Tuesday, November 16, 2004

The legacy of the Swift Boat Vets

John Fund analyzes the effectiveness of the group in a well-written piece. Truly, the Swifties are a tremendous story, and I've never quite understood why they have been labeled as a bunch of Bush partisans (actually, I do understand it - when the media finally got on board, they decided to treat the Vets with biting condescension normally reserved for conservative activists). But these men are not Bush backers, as O'Neill's support for Edwards evinces - they simply loathe John Kerry. And rightly they should, in my opinion.

Personally, I was never that concerned with whether Kerry received medals for wounds he didn't receive or whether he embellished his wounds to get those medals or whatever. That is his own business. What is damning is: a) his testimony about the "widespread" atrocities; and b) his lying about Christmas in Cambodia.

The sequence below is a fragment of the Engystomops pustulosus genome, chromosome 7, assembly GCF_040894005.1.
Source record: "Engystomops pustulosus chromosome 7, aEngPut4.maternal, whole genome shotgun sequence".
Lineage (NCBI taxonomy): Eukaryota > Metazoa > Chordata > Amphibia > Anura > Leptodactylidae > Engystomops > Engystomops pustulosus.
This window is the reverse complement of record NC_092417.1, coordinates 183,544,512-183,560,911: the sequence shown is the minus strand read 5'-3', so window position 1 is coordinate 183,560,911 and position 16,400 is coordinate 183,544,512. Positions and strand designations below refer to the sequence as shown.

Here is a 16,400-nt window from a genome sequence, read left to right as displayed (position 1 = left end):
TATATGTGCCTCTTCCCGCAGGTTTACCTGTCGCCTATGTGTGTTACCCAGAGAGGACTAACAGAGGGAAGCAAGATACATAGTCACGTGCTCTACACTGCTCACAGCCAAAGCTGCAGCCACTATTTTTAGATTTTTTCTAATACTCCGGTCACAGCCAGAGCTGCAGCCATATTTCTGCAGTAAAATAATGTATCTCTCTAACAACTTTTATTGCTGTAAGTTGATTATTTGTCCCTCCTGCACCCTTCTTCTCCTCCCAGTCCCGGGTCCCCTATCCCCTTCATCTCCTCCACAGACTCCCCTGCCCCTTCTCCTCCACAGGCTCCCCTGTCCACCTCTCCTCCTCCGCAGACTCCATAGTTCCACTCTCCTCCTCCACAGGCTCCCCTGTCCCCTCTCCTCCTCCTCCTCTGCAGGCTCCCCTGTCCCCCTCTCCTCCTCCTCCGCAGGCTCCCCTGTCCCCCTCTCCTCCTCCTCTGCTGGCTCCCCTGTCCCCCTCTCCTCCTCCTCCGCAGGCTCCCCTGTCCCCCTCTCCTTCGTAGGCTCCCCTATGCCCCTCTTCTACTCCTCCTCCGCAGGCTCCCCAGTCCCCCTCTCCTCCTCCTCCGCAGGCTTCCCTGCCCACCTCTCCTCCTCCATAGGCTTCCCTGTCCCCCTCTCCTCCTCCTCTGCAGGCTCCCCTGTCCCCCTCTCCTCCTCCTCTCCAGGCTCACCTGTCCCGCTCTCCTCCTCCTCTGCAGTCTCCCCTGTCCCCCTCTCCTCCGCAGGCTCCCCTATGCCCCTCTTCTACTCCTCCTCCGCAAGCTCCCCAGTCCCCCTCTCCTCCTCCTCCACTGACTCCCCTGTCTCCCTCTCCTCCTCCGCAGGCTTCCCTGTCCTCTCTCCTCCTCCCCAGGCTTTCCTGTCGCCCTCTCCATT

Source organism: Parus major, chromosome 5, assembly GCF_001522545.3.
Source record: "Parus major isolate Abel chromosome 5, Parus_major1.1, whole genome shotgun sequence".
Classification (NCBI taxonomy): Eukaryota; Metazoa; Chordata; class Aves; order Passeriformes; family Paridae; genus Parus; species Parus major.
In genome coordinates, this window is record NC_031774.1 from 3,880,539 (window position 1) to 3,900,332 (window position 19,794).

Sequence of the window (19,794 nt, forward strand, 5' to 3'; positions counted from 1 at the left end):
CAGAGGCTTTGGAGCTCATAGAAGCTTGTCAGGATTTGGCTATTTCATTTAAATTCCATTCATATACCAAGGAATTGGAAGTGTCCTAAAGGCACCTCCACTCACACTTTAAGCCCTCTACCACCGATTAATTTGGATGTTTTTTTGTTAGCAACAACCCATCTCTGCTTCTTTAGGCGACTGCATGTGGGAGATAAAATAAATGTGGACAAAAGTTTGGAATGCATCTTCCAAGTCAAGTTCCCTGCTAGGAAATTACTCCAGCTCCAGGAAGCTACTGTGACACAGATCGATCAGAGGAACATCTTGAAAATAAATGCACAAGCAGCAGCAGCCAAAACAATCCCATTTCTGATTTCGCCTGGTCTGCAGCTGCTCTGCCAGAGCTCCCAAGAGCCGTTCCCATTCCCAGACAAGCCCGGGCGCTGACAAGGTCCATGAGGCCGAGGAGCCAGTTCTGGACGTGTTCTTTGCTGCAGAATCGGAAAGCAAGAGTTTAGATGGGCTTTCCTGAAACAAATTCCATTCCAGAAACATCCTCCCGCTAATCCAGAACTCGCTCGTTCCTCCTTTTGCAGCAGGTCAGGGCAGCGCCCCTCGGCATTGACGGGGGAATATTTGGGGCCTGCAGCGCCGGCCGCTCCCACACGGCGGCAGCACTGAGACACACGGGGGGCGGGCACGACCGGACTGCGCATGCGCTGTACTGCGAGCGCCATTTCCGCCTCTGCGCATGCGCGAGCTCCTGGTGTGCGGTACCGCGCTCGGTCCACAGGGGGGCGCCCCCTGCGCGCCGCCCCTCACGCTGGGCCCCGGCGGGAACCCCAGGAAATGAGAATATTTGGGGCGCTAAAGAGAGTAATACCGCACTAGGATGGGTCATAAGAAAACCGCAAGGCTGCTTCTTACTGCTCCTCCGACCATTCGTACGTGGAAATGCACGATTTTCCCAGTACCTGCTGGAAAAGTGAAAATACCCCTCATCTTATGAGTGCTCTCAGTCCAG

First, if you can't figure out why his Senate testimony didn't infuriate Vets or why it is fair game, then nothing I can write will convince you otherwise. Suffice to say that his medals are Kerry's own business, but making broad, sweeping (not to mention false) generalizations about the service of thousands of soldiers to a national audience is no longer his own personal business.

Second, if Kerry wants to tell his staffers some tall tales about his war experiences, whatever; same goes for anything he tells his drinking buddies at the bar. But it's a different matter altogether to do so on the floor of the Senate, and it's another ballgame unto that to use these lies to undermine an administration. I think that deep down, most Donks probably caught on to this shameful display, since the retort to my point was always something to the effect of "well, at least Kerry served his country." Kerry made his own personal narrative into national business when he started using it as a means of advancing himself in public service. After all, the media worked themselves into a lather over PRIVATE matters of Bush's life (allegations of drug abuse and so forth); would that they had displayed a similar doggedness when it came to pronouncements on the floor of Congress.

Good for the Swifties. Hopefully they can rest somewhat easier now.


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